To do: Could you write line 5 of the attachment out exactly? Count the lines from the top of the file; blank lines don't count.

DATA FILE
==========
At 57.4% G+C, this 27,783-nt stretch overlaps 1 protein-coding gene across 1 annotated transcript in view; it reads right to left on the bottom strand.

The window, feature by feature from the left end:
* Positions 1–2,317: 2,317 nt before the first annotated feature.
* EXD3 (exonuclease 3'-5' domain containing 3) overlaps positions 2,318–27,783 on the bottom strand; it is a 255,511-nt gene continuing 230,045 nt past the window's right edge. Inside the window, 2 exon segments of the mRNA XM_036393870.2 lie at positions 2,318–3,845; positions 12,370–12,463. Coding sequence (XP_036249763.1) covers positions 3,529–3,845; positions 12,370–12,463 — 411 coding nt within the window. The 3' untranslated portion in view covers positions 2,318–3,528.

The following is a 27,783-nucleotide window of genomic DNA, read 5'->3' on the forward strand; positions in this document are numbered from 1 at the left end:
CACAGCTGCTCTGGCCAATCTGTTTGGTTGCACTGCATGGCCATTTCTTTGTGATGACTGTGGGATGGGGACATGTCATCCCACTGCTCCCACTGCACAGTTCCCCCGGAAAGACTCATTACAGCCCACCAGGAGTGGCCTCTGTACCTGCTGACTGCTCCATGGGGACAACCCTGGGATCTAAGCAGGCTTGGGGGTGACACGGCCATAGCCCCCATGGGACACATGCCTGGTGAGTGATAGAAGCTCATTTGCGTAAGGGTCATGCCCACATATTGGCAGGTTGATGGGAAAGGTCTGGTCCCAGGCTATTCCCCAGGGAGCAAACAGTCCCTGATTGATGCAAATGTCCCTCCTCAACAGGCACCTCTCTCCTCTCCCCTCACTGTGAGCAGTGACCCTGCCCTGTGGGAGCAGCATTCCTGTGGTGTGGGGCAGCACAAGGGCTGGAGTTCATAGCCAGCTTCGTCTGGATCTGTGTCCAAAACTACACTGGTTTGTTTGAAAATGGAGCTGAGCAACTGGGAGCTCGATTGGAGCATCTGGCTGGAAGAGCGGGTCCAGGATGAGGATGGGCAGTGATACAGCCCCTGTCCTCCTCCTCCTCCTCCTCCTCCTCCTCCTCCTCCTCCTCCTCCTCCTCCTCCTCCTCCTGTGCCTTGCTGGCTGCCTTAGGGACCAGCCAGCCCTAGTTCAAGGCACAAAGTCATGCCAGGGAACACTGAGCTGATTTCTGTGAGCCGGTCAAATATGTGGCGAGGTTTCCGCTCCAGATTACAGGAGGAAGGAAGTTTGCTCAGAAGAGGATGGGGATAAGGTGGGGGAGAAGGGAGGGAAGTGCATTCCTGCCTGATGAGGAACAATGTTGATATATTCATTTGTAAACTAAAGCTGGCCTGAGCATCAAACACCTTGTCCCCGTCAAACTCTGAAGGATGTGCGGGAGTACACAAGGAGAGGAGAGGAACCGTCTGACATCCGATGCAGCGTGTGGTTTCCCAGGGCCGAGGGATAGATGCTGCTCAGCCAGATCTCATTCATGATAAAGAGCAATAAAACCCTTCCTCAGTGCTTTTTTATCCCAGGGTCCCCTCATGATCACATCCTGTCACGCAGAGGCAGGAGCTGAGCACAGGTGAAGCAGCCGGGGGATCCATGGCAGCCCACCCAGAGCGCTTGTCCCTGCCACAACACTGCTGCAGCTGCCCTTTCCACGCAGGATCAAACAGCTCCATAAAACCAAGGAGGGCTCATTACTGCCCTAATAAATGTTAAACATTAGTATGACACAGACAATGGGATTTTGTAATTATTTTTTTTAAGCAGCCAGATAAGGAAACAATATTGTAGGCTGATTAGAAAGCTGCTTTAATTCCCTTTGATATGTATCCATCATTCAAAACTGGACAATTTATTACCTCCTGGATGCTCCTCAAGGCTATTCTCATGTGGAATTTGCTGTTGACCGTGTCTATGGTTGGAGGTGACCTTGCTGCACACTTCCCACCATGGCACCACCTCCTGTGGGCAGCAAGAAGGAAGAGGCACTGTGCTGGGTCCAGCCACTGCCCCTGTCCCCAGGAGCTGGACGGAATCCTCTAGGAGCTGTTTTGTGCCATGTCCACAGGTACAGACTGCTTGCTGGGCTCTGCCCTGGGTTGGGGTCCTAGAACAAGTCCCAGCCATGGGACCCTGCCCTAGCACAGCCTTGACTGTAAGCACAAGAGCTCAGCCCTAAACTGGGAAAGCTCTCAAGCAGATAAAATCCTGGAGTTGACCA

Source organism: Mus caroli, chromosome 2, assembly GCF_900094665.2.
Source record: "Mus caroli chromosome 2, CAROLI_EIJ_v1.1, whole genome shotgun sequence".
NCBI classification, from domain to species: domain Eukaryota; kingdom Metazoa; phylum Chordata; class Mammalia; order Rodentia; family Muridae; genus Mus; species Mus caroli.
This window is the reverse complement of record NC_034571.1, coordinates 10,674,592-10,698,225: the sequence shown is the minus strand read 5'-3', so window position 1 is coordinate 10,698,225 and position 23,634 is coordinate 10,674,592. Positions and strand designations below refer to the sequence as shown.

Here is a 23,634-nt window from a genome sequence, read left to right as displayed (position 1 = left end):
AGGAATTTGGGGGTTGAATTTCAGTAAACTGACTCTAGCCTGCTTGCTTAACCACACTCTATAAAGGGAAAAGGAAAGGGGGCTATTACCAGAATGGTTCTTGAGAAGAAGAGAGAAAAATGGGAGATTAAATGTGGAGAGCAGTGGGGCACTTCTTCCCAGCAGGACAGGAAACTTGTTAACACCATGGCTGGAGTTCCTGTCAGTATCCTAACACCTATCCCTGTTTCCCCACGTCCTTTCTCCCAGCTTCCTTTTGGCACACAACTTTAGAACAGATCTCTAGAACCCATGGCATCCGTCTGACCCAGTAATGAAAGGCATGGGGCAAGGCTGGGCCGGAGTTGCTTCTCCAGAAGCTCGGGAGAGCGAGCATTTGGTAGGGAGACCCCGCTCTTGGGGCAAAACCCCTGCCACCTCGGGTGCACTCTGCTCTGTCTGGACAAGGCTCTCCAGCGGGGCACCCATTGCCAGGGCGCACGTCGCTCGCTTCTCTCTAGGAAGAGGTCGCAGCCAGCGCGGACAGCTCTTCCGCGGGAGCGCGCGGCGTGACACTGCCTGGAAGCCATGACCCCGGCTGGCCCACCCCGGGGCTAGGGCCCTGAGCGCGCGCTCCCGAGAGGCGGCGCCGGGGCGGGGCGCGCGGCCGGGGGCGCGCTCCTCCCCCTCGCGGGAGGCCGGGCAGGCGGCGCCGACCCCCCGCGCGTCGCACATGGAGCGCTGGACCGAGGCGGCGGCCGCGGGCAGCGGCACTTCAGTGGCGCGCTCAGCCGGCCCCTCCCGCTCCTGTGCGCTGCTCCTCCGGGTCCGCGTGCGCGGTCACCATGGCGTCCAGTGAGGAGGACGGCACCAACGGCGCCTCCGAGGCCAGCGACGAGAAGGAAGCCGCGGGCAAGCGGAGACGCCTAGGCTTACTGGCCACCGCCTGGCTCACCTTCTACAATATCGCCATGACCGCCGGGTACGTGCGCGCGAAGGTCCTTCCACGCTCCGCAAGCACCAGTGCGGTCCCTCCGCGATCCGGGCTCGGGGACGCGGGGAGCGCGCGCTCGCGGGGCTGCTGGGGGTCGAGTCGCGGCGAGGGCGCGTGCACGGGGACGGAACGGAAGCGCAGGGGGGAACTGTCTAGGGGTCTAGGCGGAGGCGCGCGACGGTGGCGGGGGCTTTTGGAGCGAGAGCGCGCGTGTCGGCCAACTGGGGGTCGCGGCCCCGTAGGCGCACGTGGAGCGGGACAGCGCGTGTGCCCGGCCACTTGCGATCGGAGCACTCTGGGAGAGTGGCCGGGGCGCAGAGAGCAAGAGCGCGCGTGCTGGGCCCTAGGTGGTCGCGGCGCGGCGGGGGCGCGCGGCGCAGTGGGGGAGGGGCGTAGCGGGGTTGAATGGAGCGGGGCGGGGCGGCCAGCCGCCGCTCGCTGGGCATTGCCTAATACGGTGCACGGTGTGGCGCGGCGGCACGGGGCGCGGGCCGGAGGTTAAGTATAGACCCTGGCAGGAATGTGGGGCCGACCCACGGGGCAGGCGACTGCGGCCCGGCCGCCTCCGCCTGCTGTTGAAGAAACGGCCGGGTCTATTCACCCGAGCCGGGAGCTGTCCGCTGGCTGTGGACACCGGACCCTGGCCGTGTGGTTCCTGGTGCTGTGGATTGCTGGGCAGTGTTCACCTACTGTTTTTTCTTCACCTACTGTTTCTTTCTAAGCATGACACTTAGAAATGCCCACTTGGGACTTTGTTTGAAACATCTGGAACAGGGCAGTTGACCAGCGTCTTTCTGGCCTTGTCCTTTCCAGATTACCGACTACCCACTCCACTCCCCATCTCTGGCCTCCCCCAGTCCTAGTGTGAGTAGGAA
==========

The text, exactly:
The following is a 27,783-nucleotide window of genomic DNA, read 5'->3' on the forward strand; positions in this document are numbered from 1 at the left end: